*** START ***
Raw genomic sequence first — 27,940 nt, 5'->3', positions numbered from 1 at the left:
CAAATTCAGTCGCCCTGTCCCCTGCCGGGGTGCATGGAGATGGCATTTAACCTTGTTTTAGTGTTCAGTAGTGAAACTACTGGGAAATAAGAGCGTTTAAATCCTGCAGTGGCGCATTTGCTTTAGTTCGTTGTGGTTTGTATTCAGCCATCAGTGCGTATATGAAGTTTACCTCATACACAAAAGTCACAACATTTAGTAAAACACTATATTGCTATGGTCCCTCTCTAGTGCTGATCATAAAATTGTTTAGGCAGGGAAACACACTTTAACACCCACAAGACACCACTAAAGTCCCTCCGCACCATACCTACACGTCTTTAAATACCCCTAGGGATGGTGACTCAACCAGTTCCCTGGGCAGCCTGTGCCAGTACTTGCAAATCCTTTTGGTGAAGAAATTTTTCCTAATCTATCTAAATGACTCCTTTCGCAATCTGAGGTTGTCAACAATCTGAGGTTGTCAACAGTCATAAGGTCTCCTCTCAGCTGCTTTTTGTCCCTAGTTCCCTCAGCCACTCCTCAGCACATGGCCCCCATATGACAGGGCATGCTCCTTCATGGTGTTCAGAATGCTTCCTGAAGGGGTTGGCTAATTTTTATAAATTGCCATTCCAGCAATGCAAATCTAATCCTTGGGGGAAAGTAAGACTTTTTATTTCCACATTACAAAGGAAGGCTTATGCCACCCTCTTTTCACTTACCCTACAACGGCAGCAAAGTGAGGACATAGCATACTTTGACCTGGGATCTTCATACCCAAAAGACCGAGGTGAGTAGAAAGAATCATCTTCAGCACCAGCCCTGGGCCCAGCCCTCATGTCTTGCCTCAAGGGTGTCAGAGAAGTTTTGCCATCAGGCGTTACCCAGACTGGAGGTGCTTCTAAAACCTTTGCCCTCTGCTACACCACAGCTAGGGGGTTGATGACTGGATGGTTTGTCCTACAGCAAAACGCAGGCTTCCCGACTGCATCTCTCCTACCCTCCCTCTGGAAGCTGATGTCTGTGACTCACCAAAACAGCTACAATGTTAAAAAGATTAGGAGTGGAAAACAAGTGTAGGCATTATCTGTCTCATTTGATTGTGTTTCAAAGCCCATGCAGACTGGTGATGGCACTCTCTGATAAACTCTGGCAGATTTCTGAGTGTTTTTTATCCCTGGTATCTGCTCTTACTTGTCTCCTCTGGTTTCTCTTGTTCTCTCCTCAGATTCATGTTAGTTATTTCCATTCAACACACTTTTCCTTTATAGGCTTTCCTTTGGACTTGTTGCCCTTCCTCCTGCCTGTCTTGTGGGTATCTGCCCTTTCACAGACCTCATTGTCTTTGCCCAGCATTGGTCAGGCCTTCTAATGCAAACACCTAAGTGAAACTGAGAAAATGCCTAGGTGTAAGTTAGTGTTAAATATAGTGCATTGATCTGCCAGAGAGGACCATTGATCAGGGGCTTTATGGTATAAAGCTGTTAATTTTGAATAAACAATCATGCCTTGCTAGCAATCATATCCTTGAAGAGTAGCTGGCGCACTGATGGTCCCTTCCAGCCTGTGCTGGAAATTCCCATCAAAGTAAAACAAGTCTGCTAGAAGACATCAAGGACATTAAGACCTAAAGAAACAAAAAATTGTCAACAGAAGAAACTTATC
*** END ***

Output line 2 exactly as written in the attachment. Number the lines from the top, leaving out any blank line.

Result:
CAAATTCAGTCGCCCTGTCCCCTGCCGGGGTGCATGGAGATGGCATTTAACCTTGTTTTAGTGTTCAGTAGTGAAACTACTGGGAAATAAGAGCGTTTAAATCCTGCAGTGGCGCATTTGCTTTAGTTCGTTGTGGTTTGTATTCAGCCATCAGTGCGTATATGAAGTTTACCTCATACACAAAAGTCACAACATTTAGTAAAACACTATATTGCTATGGTCCCTCTCTAGTGCTGATCATAAAATTGTTTAGGCAGGGAAACACACTTTAACACCCACAAGACACCACTAAAGTCCCTCCGCACCATACCTACACGTCTTTAAATACCCCTAGGGATGGTGACTCAACCAGTTCCCTGGGCAGCCTGTGCCAGTACTTGCAAATCCTTTTGGTGAAGAAATTTTTCCTAATCTATCTAAATGACTCCTTTCGCAATCTGAGGTTGTCAACAATCTGAGGTTGTCAACAGTCATAAGGTCTCCTCTCAGCTGCTTTTTGTCCCTAGTTCCCTCAGCCACTCCTCAGCACATGGCCCCCATATGACAGGGCATGCTCCTTCATGGTGTTCAGAATGCTTCCTGAAGGGGTTGGCTAATTTTTATAAATTGCCATTCCAGCAATGCAAATCTAATCCTTGGGGGAAAGTAAGACTTTTTATTTCCACATTACAAAGGAAGGCTTATGCCACCCTCTTTTCACTTACCCTACAACGGCAGCAAAGTGAGGACATAGCATACTTTGACCTGGGATCTTCATACCCAAAAGACCGAGGTGAGTAGAAAGAATCATCTTCAGCACCAGCCCTGGGCCCAGCCCTCATGTCTTGCCTCAAGGGTGTCAGAGAAGTTTTGCCATCAGGCGTTACCCAGACTGGAGGTGCTTCTAAAACCTTTGCCCTCTGCTACACCACAGCTAGGGGGTTGATGACTGGATGGTTTGTCCTACAGCAAAACGCAGGCTTCCCGACTGCATCTCTCCTACCCTCCCTCTGGAAGCTGATGTCTGTGACTCACCAAAACAGCTACAATGTTAAAAAGATTAGGAGTGGAAAACAAGTGTAGGCATTATCTGTCTCATTTGATTGTGTTTCAAAGCCCATGCAGACTGGTGATGGCACTCTCTGATAAACTCTGGCAGATTTCTGAGTGTTTTTTATCCCTGGTATCTGCTCTTACTTGTCTCCTCTGGTTTCTCTTGTTCTCTCCTCAGATTCATGTTAGTTATTTCCATTCAACACACTTTTCCTTTATAGGCTTTCCTTTGGACTTGTTGCCCTTCCTCCTGCCTGTCTTGTGGGTATCTGCCCTTTCACAGACCTCATTGTCTTTGCCCAGCATTGGTCAGGCCTTCTAATGCAAACACCTAAGTGAAACTGAGAAAATGCCTAGGTGTAAGTTAGTGTTAAATATAGTGCATTGATCTGCCAGAGAGGACCATTGATCAGGGGCTTTATGGTATAAAGCTGTTAATTTTGAATAAACAATCATGCCTTGCTAGCAATCATATCCTTGAAGAGTAGCTGGCGCACTGATGGTCCCTTCCAGCCTGTGCTGGAAATTCCCATCAAAGTAAAACAAGTCTGCTAGAAGACATCAAGGACATTAAGACCTAAAGAAACAAAAAATTGTCAACAGAAGAAACTTATC